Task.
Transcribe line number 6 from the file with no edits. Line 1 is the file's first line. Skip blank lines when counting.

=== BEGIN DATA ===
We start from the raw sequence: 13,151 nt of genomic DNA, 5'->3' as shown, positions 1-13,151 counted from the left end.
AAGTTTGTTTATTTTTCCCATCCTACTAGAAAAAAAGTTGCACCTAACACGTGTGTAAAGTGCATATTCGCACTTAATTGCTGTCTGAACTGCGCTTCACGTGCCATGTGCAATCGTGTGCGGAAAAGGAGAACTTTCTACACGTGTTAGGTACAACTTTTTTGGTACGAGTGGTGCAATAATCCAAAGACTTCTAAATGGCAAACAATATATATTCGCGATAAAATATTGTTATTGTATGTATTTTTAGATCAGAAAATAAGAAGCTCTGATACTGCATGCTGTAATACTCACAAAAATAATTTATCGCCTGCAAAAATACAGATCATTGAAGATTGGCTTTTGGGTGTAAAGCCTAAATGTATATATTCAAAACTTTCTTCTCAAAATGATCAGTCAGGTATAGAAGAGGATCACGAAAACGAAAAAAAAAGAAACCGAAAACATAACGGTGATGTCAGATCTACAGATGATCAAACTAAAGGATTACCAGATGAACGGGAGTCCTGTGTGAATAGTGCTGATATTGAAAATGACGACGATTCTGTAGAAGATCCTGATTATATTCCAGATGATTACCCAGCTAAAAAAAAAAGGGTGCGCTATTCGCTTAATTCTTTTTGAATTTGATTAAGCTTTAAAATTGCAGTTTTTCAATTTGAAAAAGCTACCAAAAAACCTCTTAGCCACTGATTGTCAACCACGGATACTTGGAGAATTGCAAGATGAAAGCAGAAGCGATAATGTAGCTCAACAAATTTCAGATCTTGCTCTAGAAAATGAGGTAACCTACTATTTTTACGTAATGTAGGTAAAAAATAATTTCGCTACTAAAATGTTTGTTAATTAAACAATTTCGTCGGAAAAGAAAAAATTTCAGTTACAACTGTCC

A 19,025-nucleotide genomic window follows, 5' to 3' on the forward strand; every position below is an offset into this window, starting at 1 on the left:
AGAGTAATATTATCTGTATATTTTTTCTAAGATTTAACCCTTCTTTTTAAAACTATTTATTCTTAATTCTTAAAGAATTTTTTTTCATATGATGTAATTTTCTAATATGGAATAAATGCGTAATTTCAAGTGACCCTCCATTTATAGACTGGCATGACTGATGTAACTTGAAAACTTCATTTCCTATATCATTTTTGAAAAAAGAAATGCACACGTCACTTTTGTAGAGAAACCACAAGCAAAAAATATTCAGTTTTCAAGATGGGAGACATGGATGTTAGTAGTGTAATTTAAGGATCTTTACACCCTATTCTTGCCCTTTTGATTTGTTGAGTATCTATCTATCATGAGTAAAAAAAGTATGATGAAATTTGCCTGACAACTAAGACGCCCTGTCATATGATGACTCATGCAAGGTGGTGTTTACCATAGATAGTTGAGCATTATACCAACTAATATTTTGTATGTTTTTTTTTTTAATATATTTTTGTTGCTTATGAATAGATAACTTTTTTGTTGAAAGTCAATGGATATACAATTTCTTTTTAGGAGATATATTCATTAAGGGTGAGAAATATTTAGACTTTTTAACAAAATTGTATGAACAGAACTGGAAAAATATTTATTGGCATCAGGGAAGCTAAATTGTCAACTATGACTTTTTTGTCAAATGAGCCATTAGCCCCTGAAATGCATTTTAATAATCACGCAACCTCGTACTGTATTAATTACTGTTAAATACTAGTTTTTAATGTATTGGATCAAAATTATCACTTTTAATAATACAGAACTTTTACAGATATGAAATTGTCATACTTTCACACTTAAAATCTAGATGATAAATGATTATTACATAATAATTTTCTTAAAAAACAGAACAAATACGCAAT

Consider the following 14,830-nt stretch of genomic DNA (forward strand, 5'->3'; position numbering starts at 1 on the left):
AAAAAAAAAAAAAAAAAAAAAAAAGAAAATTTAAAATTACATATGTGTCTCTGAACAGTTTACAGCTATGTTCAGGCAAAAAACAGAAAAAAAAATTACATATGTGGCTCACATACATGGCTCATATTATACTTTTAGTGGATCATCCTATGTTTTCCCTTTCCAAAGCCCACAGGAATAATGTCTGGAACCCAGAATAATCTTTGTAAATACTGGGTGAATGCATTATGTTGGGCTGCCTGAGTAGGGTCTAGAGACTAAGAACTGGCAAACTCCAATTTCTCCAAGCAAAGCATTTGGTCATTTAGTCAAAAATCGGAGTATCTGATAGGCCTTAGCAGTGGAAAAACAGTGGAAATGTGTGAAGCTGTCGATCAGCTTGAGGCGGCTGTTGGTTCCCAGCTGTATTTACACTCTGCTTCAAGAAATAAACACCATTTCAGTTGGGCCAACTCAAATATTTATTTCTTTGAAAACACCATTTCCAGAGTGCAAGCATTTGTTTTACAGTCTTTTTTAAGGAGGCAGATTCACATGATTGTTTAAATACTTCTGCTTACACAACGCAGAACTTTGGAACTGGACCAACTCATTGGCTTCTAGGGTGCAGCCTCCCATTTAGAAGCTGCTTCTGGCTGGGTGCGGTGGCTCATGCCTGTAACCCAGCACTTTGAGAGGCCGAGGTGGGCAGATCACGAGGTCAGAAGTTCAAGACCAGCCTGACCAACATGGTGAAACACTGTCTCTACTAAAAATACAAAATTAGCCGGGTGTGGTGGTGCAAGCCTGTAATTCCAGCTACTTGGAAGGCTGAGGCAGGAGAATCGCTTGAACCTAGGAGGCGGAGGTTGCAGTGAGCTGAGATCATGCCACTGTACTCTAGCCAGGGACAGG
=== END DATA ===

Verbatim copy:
AAAAAAAAAAAAAAAAAAAAAAAAGAAAATTTAAAATTACATATGTGTCTCTGAACAGTTTACAGCTATGTTCAGGCAAAAAACAGAAAAAAAAATTACATATGTGGCTCACATACATGGCTCATATTATACTTTTAGTGGATCATCCTATGTTTTCCCTTTCCAAAGCCCACAGGAATAATGTCTGGAACCCAGAATAATCTTTGTAAATACTGGGTGAATGCATTATGTTGGGCTGCCTGAGTAGGGTCTAGAGACTAAGAACTGGCAAACTCCAATTTCTCCAAGCAAAGCATTTGGTCATTTAGTCAAAAATCGGAGTATCTGATAGGCCTTAGCAGTGGAAAAACAGTGGAAATGTGTGAAGCTGTCGATCAGCTTGAGGCGGCTGTTGGTTCCCAGCTGTATTTACACTCTGCTTCAAGAAATAAACACCATTTCAGTTGGGCCAACTCAAATATTTATTTCTTTGAAAACACCATTTCCAGAGTGCAAGCATTTGTTTTACAGTCTTTTTTAAGGAGGCAGATTCACATGATTGTTTAAATACTTCTGCTTACACAACGCAGAACTTTGGAACTGGACCAACTCATTGGCTTCTAGGGTGCAGCCTCCCATTTAGAAGCTGCTTCTGGCTGGGTGCGGTGGCTCATGCCTGTAACCCAGCACTTTGAGAGGCCGAGGTGGGCAGATCACGAGGTCAGAAGTTCAAGACCAGCCTGACCAACATGGTGAAACACTGTCTCTACTAAAAATACAAAATTAGCCGGGTGTGGTGGTGCAAGCCTGTAATTCCAGCTACTTGGAAGGCTGAGGCAGGAGAATCGCTTGAACCTAGGAGGCGGAGGTTGCAGTGAGCTGAGATCATGCCACTGTACTCTAGCCAGGGACAGG